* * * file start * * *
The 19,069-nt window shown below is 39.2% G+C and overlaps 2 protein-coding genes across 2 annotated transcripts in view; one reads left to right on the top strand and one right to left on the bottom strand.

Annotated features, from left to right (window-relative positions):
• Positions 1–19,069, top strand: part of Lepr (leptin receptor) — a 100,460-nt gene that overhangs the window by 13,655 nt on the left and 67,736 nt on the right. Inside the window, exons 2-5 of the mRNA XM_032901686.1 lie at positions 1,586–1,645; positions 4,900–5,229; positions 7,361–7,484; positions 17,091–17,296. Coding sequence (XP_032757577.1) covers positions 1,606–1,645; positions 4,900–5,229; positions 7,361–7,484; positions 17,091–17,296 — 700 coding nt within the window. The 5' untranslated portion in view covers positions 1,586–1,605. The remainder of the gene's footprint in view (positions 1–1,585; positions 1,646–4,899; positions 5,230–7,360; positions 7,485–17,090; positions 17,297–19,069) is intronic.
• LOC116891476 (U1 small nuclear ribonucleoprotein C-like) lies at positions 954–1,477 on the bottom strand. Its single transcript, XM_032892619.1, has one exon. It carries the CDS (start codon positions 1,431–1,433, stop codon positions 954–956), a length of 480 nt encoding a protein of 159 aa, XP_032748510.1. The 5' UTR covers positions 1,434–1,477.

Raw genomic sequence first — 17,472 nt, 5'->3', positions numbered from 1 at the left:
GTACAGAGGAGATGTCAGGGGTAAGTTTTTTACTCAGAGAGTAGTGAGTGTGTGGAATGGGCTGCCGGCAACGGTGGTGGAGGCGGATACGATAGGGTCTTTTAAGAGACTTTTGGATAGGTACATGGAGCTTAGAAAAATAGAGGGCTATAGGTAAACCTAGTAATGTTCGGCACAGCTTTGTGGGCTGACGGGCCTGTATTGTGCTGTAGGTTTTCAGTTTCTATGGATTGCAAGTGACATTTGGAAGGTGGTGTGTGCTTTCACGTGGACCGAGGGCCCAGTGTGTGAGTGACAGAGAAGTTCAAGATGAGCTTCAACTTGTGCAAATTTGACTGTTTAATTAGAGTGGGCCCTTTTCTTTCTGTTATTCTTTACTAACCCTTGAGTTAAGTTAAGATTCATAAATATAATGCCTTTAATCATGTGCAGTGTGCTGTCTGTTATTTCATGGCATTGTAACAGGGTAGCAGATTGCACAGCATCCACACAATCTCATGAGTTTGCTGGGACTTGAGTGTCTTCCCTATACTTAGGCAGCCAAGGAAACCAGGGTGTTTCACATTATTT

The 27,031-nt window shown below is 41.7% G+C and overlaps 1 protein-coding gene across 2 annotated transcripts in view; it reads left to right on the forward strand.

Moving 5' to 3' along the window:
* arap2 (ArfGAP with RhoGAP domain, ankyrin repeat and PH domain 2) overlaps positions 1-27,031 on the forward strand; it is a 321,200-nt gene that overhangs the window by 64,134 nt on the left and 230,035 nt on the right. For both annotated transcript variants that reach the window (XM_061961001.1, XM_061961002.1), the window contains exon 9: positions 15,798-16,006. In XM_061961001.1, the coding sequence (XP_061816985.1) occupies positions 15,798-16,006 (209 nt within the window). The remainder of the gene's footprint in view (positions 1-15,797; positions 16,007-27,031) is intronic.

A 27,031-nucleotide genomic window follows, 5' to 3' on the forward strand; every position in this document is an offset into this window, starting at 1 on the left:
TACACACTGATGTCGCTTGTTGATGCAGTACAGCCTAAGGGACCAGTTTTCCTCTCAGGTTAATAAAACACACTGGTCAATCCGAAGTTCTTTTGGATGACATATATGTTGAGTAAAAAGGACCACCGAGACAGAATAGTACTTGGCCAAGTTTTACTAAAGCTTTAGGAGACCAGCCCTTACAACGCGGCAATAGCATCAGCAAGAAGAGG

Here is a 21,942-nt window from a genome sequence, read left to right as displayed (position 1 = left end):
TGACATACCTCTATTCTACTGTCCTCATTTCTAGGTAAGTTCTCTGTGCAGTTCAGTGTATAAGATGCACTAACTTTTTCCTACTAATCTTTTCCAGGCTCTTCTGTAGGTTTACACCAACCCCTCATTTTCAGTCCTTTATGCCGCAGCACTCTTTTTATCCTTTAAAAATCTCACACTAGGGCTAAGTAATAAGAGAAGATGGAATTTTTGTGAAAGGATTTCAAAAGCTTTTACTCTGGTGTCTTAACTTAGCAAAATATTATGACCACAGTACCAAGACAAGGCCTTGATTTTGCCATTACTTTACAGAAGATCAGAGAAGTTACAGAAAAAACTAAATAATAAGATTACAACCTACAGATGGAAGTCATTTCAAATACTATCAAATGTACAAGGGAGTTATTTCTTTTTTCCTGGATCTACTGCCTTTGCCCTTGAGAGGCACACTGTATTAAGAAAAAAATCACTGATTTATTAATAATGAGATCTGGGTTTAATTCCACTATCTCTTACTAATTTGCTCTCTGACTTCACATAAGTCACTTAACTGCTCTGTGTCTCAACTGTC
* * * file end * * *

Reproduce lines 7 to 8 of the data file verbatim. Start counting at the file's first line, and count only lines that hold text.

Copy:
The 27,031-nt window shown below is 41.7% G+C and overlaps 1 protein-coding gene across 2 annotated transcripts in view; it reads left to right on the forward strand.

Moving 5' to 3' along the window: